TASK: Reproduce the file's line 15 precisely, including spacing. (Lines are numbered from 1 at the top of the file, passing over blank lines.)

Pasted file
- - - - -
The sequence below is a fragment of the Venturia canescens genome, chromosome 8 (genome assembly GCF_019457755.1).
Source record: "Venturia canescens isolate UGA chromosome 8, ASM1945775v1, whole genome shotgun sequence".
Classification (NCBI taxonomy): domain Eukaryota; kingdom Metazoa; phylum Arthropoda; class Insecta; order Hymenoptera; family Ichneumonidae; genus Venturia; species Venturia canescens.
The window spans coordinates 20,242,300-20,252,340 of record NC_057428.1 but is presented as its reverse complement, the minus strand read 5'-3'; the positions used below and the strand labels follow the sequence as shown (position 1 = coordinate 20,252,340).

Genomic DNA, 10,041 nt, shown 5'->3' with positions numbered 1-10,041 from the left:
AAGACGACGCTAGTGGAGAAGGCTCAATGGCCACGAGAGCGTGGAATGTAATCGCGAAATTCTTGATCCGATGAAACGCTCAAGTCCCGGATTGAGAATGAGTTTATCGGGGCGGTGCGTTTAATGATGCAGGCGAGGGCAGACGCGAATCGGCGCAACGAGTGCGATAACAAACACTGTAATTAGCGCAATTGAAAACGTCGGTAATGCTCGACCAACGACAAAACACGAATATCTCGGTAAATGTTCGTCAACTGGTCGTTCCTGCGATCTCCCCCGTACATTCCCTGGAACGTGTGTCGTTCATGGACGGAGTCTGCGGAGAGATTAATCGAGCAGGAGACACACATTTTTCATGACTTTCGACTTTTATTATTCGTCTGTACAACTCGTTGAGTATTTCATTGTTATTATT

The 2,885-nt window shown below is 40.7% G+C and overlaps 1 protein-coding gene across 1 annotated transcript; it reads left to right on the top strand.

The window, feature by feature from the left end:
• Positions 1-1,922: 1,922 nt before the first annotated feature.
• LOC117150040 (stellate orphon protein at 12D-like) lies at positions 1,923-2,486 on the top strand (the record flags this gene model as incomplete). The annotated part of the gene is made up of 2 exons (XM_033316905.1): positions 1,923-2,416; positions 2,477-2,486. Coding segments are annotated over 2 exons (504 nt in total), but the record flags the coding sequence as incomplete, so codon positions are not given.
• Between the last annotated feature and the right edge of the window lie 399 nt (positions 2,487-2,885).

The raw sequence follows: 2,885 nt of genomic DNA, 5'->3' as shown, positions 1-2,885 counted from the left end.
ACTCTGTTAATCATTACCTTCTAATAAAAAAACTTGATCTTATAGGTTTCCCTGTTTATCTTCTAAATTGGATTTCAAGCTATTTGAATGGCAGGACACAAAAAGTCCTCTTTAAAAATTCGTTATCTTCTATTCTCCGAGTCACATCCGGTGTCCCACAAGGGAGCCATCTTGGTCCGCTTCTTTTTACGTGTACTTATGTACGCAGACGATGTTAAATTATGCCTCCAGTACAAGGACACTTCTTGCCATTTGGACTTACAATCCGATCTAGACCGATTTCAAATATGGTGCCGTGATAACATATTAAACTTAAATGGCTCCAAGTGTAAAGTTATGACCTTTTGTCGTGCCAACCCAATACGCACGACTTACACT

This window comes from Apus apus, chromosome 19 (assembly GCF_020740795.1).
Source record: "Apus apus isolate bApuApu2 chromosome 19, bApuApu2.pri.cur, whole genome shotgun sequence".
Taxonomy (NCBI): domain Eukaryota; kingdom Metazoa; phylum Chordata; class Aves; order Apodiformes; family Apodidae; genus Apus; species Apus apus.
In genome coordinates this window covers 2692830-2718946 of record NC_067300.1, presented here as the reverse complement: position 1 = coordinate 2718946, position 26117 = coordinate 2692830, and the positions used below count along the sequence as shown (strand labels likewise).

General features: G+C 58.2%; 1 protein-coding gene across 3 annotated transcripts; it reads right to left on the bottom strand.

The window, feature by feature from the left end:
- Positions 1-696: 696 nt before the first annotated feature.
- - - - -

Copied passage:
Source record: "Apus apus isolate bApuApu2 chromosome 19, bApuApu2.pri.cur, whole genome shotgun sequence".